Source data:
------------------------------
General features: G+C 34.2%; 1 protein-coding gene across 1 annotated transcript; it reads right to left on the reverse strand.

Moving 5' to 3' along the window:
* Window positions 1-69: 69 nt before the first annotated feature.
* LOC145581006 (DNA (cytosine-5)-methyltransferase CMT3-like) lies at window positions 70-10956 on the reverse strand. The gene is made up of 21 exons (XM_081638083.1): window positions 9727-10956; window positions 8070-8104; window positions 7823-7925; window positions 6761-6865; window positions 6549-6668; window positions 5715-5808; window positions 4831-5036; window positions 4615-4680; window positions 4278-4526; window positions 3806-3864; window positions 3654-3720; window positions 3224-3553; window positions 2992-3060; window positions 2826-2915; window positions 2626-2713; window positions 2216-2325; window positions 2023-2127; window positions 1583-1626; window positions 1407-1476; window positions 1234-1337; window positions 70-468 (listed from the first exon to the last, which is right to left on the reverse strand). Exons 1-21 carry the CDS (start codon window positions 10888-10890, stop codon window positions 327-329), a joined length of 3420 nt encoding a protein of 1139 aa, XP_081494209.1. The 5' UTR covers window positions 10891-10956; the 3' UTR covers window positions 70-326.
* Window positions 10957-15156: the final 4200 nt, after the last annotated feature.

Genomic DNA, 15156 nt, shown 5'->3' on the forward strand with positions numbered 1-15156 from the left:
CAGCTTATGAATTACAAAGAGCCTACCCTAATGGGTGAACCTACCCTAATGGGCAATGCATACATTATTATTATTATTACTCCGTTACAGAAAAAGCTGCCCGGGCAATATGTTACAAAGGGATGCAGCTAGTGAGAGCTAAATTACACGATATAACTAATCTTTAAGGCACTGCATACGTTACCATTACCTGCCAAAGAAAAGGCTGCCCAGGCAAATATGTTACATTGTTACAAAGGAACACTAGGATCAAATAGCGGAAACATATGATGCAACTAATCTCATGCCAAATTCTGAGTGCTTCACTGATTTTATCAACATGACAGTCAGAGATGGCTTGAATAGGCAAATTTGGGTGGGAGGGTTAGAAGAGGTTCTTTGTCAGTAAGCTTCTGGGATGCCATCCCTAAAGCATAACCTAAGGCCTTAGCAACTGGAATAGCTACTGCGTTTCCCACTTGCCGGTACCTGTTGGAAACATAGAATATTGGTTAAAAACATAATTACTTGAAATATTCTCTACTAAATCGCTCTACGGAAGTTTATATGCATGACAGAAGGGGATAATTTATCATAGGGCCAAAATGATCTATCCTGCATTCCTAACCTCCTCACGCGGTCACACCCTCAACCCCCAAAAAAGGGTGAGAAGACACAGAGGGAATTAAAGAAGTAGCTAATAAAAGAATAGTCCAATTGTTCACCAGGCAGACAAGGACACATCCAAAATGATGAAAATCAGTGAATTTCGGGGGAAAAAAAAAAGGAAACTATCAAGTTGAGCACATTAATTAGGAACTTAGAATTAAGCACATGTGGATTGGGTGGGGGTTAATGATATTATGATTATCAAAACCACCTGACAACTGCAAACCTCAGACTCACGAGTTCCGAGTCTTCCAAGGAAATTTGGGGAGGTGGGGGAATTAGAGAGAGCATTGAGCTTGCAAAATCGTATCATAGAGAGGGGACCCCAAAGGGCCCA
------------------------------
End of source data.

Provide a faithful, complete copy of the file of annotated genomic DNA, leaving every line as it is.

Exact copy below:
General features: G+C 34.2%; 1 protein-coding gene across 1 annotated transcript; it reads right to left on the reverse strand.

Moving 5' to 3' along the window:
* Window positions 1-69: 69 nt before the first annotated feature.
* LOC145581006 (DNA (cytosine-5)-methyltransferase CMT3-like) lies at window positions 70-10956 on the reverse strand. The gene is made up of 21 exons (XM_081638083.1): window positions 9727-10956; window positions 8070-8104; window positions 7823-7925; window positions 6761-6865; window positions 6549-6668; window positions 5715-5808; window positions 4831-5036; window positions 4615-4680; window positions 4278-4526; window positions 3806-3864; window positions 3654-3720; window positions 3224-3553; window positions 2992-3060; window positions 2826-2915; window positions 2626-2713; window positions 2216-2325; window positions 2023-2127; window positions 1583-1626; window positions 1407-1476; window positions 1234-1337; window positions 70-468 (listed from the first exon to the last, which is right to left on the reverse strand). Exons 1-21 carry the CDS (start codon window positions 10888-10890, stop codon window positions 327-329), a joined length of 3420 nt encoding a protein of 1139 aa, XP_081494209.1. The 5' UTR covers window positions 10891-10956; the 3' UTR covers window positions 70-326.
* Window positions 10957-15156: the final 4200 nt, after the last annotated feature.

Genomic DNA, 15156 nt, shown 5'->3' on the forward strand with positions numbered 1-15156 from the left:
CAGCTTATGAATTACAAAGAGCCTACCCTAATGGGTGAACCTACCCTAATGGGCAATGCATACATTATTATTATTATTACTCCGTTACAGAAAAAGCTGCCCGGGCAATATGTTACAAAGGGATGCAGCTAGTGAGAGCTAAATTACACGATATAACTAATCTTTAAGGCACTGCATACGTTACCATTACCTGCCAAAGAAAAGGCTGCCCAGGCAAATATGTTACATTGTTACAAAGGAACACTAGGATCAAATAGCGGAAACATATGATGCAACTAATCTCATGCCAAATTCTGAGTGCTTCACTGATTTTATCAACATGACAGTCAGAGATGGCTTGAATAGGCAAATTTGGGTGGGAGGGTTAGAAGAGGTTCTTTGTCAGTAAGCTTCTGGGATGCCATCCCTAAAGCATAACCTAAGGCCTTAGCAACTGGAATAGCTACTGCGTTTCCCACTTGCCGGTACCTGTTGGAAACATAGAATATTGGTTAAAAACATAATTACTTGAAATATTCTCTACTAAATCGCTCTACGGAAGTTTATATGCATGACAGAAGGGGATAATTTATCATAGGGCCAAAATGATCTATCCTGCATTCCTAACCTCCTCACGCGGTCACACCCTCAACCCCCAAAAAAGGGTGAGAAGACACAGAGGGAATTAAAGAAGTAGCTAATAAAAGAATAGTCCAATTGTTCACCAGGCAGACAAGGACACATCCAAAATGATGAAAATCAGTGAATTTCGGGGGAAAAAAAAAAGGAAACTATCAAGTTGAGCACATTAATTAGGAACTTAGAATTAAGCACATGTGGATTGGGTGGGGGTTAATGATATTATGATTATCAAAACCACCTGACAACTGCAAACCTCAGACTCACGAGTTCCGAGTCTTCCAAGGAAATTTGGGGAGGTGGGGGAATTAGAGAGAGCATTGAGCTTGCAAAATCGTATCATAGAGAGGGGACCCCAAAGGGCCCA